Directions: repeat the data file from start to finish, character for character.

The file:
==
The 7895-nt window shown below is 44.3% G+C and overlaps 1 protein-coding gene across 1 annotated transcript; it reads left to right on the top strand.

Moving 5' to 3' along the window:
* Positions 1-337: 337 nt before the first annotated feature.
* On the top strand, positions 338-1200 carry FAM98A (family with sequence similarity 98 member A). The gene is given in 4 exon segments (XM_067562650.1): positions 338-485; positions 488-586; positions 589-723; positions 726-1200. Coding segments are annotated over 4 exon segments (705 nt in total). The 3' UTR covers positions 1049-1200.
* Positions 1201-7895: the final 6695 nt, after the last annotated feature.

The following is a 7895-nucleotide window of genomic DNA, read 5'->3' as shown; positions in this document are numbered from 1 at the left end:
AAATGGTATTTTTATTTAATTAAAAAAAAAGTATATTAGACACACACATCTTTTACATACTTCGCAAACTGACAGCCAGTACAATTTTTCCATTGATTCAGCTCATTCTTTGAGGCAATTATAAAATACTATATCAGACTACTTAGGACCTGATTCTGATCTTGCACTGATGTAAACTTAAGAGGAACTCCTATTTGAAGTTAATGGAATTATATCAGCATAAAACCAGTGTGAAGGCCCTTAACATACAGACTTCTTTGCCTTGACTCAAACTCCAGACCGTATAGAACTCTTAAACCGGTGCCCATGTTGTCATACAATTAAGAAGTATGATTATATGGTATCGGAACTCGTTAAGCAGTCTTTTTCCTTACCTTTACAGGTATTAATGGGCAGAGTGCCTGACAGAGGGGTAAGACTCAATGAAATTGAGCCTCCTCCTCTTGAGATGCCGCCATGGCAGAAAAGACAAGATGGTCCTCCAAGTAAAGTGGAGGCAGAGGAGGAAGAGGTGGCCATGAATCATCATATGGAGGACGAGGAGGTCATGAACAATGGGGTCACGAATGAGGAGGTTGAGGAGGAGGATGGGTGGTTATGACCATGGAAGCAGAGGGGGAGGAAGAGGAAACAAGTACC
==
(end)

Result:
The 7895-nt window shown below is 44.3% G+C and overlaps 1 protein-coding gene across 1 annotated transcript; it reads left to right on the top strand.

Moving 5' to 3' along the window:
* Positions 1-337: 337 nt before the first annotated feature.
* On the top strand, positions 338-1200 carry FAM98A (family with sequence similarity 98 member A). The gene is given in 4 exon segments (XM_067562650.1): positions 338-485; positions 488-586; positions 589-723; positions 726-1200. Coding segments are annotated over 4 exon segments (705 nt in total). The 3' UTR covers positions 1049-1200.
* Positions 1201-7895: the final 6695 nt, after the last annotated feature.

The following is a 7895-nucleotide window of genomic DNA, read 5'->3' as shown; positions in this document are numbered from 1 at the left end:
AAATGGTATTTTTATTTAATTAAAAAAAAAGTATATTAGACACACACATCTTTTACATACTTCGCAAACTGACAGCCAGTACAATTTTTCCATTGATTCAGCTCATTCTTTGAGGCAATTATAAAATACTATATCAGACTACTTAGGACCTGATTCTGATCTTGCACTGATGTAAACTTAAGAGGAACTCCTATTTGAAGTTAATGGAATTATATCAGCATAAAACCAGTGTGAAGGCCCTTAACATACAGACTTCTTTGCCTTGACTCAAACTCCAGACCGTATAGAACTCTTAAACCGGTGCCCATGTTGTCATACAATTAAGAAGTATGATTATATGGTATCGGAACTCGTTAAGCAGTCTTTTTCCTTACCTTTACAGGTATTAATGGGCAGAGTGCCTGACAGAGGGGTAAGACTCAATGAAATTGAGCCTCCTCCTCTTGAGATGCCGCCATGGCAGAAAAGACAAGATGGTCCTCCAAGTAAAGTGGAGGCAGAGGAGGAAGAGGTGGCCATGAATCATCATATGGAGGACGAGGAGGTCATGAACAATGGGGTCACGAATGAGGAGGTTGAGGAGGAGGATGGGTGGTTATGACCATGGAAGCAGAGGGGGAGGAAGAGGAAACAAGTACC